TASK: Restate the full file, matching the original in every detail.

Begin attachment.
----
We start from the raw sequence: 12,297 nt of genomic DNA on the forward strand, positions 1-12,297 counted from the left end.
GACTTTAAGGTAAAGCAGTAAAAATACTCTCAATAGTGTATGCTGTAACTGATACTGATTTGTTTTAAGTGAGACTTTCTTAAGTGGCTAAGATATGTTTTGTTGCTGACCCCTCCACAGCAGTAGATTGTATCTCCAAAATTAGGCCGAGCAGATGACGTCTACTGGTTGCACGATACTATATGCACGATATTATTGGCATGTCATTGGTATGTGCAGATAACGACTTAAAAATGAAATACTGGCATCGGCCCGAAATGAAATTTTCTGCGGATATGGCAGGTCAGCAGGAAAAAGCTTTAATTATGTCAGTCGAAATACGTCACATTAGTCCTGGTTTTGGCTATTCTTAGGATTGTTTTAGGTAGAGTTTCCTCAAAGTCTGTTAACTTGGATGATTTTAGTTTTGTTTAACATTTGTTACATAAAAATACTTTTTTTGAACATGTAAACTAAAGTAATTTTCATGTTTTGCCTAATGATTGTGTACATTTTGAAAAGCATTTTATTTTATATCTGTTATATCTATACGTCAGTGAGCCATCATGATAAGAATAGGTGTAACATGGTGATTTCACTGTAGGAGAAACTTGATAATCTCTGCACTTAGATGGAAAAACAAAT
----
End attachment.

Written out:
We start from the raw sequence: 12,297 nt of genomic DNA on the forward strand, positions 1-12,297 counted from the left end.
GACTTTAAGGTAAAGCAGTAAAAATACTCTCAATAGTGTATGCTGTAACTGATACTGATTTGTTTTAAGTGAGACTTTCTTAAGTGGCTAAGATATGTTTTGTTGCTGACCCCTCCACAGCAGTAGATTGTATCTCCAAAATTAGGCCGAGCAGATGACGTCTACTGGTTGCACGATACTATATGCACGATATTATTGGCATGTCATTGGTATGTGCAGATAACGACTTAAAAATGAAATACTGGCATCGGCCCGAAATGAAATTTTCTGCGGATATGGCAGGTCAGCAGGAAAAAGCTTTAATTATGTCAGTCGAAATACGTCACATTAGTCCTGGTTTTGGCTATTCTTAGGATTGTTTTAGGTAGAGTTTCCTCAAAGTCTGTTAACTTGGATGATTTTAGTTTTGTTTAACATTTGTTACATAAAAATACTTTTTTTGAACATGTAAACTAAAGTAATTTTCATGTTTTGCCTAATGATTGTGTACATTTTGAAAAGCATTTTATTTTATATCTGTTATATCTATACGTCAGTGAGCCATCATGATAAGAATAGGTGTAACATGGTGATTTCACTGTAGGAGAAACTTGATAATCTCTGCACTTAGATGGAAAAACAAAT